This commentary is by state Rep. Anne Donahue, R-Northfield. She is vice chair of the House Health Care Committee and a spokesperson for Vermonters for Good Government.
The lead sponsor of the Prop 5/Article 22 reproductive liberty amendment in the Vermont House, Rep. Ann Pugh, said in a recent radio interview that the state constitution “is where we state our most fundamental beliefs and values.”
She is precisely right.
That’s why Article 22 is not about what happens in Vermont today — whether there are, or are not, elective third trimester abortions occurring.
The fundamental question is, do our Vermont beliefs and values support an unlimited right to a third trimester abortion, up until the time of birth, and locking that right into our constitution?
Do our values and beliefs support turning over to Vermont’s courts unlimited authority for future decisions about the definition of “reproductive autonomy” — about what it does or does not cover?
Those are core values included in Article 22.
There is misinformation being perpetuated that Article 22 is intended to protect the standards of Roe v. Wade in Vermont. The fact that Roe has been overturned is being used to create fear that abortion rights under Roe v. Wade are in jeopardy in Vermont unless we vote for this constitutional amendment.
But the Vermont Supreme Court ruled in 1972 that the existing constitution prohibited broad abortion restrictions, and Vermont state law since 2019 protects access to all abortions in Vermont.
Furthermore, new federal law would supersede Vermont’s constitution, regardless.
Roe itself flatly rejected the argument that “the woman’s right is absolute and that she is entitled to terminate her pregnancy at whatever time, in whatever way, and for whatever reason she alone chooses.”
The panic across the nation about the Dobbs decision is about access to first trimester abortions, not late term ones.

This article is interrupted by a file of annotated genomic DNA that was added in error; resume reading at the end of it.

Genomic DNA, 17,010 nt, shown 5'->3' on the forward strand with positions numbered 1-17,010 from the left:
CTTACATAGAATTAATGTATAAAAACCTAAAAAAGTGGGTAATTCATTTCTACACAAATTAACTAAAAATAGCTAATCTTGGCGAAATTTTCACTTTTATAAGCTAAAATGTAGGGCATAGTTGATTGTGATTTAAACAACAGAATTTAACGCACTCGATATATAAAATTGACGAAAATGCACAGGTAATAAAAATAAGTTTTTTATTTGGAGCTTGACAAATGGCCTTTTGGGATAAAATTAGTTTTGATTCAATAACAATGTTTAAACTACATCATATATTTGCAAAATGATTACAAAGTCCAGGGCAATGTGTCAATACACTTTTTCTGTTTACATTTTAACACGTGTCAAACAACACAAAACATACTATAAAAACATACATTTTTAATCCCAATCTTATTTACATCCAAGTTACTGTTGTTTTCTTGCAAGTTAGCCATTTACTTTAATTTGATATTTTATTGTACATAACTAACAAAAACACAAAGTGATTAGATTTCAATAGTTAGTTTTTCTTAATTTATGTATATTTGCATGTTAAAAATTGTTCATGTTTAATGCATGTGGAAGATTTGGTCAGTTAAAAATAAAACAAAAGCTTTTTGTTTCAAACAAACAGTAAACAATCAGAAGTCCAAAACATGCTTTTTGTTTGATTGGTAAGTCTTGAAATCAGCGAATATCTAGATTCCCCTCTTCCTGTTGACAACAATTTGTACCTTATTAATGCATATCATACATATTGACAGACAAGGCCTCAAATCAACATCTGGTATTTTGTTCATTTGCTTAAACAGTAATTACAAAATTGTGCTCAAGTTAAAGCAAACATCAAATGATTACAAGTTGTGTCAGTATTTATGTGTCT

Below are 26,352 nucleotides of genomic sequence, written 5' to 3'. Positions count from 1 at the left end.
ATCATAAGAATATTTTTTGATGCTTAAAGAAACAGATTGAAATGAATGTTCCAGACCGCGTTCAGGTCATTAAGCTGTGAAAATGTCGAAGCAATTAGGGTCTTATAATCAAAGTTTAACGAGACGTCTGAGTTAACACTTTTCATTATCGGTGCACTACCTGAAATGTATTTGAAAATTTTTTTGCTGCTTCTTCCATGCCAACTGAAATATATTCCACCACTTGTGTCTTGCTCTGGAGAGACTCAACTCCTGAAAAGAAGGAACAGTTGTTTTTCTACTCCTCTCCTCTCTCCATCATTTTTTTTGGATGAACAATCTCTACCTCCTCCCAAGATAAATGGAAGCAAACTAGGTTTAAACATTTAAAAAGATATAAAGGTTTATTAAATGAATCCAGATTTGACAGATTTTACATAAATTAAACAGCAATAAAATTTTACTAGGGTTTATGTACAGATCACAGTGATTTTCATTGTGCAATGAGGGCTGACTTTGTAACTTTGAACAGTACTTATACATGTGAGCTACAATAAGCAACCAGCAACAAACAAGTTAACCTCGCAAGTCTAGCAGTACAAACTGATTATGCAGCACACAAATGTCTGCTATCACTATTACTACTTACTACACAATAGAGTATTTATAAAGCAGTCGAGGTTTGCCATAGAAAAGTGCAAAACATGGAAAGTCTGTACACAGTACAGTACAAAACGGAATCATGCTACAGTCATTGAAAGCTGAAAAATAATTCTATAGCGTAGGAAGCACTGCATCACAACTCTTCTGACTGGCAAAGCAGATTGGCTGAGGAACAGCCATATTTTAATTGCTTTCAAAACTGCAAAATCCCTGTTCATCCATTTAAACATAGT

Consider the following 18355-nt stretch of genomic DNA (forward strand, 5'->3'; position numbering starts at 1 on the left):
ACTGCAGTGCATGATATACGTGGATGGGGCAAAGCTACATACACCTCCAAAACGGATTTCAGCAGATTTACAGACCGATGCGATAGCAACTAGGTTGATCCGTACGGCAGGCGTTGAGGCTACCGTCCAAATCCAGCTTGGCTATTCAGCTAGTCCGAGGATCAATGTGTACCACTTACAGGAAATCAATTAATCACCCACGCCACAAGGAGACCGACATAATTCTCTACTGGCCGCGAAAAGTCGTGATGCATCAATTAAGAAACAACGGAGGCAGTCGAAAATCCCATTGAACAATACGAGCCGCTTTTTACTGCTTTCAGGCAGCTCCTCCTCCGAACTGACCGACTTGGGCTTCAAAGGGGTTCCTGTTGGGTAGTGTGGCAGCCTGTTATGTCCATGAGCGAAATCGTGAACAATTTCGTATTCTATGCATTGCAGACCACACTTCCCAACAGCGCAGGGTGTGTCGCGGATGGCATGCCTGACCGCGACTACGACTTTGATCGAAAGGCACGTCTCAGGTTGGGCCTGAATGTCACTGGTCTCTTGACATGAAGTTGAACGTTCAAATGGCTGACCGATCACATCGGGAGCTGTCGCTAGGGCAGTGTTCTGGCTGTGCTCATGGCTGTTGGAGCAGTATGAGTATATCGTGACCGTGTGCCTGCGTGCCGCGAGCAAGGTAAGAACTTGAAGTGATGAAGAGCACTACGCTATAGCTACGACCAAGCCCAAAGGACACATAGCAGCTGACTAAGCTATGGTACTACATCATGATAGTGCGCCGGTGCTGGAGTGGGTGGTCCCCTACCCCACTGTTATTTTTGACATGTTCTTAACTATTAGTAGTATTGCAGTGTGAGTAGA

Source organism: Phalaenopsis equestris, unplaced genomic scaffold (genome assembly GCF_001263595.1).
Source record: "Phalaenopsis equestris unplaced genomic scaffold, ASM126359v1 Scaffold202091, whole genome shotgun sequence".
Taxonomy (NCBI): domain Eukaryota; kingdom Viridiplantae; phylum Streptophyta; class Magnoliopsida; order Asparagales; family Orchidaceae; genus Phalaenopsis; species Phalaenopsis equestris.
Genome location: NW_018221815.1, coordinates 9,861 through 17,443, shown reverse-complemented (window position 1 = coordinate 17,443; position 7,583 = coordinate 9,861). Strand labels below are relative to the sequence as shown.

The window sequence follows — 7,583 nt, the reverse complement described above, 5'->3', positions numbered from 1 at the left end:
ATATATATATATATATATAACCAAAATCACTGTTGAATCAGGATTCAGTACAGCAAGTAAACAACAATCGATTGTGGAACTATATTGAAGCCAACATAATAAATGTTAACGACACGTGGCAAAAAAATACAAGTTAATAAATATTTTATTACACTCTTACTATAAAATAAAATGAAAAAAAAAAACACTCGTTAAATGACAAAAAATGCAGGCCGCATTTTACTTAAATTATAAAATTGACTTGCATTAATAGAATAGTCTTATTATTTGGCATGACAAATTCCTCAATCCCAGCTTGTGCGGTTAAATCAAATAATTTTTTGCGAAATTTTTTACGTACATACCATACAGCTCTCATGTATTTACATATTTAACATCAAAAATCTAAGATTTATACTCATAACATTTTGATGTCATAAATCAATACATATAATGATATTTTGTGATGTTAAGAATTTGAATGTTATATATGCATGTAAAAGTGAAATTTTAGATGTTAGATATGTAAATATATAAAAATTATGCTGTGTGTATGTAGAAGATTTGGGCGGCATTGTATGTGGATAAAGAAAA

Article 22 would go radically beyond Roe v. Wade by creating a constitutional right in Vermont to abort a viable, unborn child at whatever time, in whatever way, and for whatever reason the person carrying it chooses. In the future, if UVMMC decided to end the use of an ethics review panel for third term abortions, or new and less ethical providers came to Vermont to expand abortion access — as they surely would — the state could do nothing about it.
There are some 12,000 third trimester abortions across the country now, and according to the Guttmacher Institute, the majority are for social reasons, not medical ones.
Restrictions on third trimester abortion is consistent with broad, worldwide consensus. Almost every nation — including all European countries — limits abortion after 12 weeks and places major restrictions after 24 weeks.
Even California, often seen as the most liberal state on abortion, bans elective abortion after viability, which approximates the third trimester.
There has also been huge consternation that a 9-person Supreme Court has redefined reproductive rights.
But whenever constitutional language is ambiguous, as Article 22 is, it is the courts which must decide upon the meaning.
Article 22 never references abortion. It guarantees reproductive liberty to all individuals: men, women, and children.
Thus, under the vague wording of Article 22, Vermont’s 5-person Supreme Court would be the decision-maker over what “reproductive autonomy” means for all individuals in the future: when a man’s right to control his reproductive autonomy supersedes a woman’s; when a child could decide on their own to have a hysterectomy; whether the state could ever enact provider conscience protections; or whether new developments such as in experimental genetic engineering is included.
Vermonters, through their legislature, would be barred from intervening in any such decisions. That is the choice that would be made by voting for Article 22.
Are these all values that we believe in and want to enshrine in our constitution?
Placing definitions or future interpretations solely in the hands of five judges?
Barring any state regulation of abortion after viability — right up to the moment of birth?
For most Vermonters, probably not.